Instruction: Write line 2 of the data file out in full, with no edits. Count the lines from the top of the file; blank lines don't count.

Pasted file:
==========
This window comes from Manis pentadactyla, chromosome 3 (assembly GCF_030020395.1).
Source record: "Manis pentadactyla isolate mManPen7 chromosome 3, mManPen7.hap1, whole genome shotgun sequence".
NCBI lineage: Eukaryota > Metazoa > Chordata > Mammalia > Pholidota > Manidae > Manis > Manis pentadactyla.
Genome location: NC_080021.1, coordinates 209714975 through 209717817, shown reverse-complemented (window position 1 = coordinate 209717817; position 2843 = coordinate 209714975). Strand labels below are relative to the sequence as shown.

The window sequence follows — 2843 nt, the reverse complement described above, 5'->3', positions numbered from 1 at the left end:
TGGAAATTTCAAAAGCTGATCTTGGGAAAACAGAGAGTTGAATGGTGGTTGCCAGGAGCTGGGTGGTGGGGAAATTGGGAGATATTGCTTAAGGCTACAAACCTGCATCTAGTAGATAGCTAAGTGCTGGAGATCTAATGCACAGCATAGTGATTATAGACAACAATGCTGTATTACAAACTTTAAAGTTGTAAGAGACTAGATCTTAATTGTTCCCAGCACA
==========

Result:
Source record: "Manis pentadactyla isolate mManPen7 chromosome 3, mManPen7.hap1, whole genome shotgun sequence".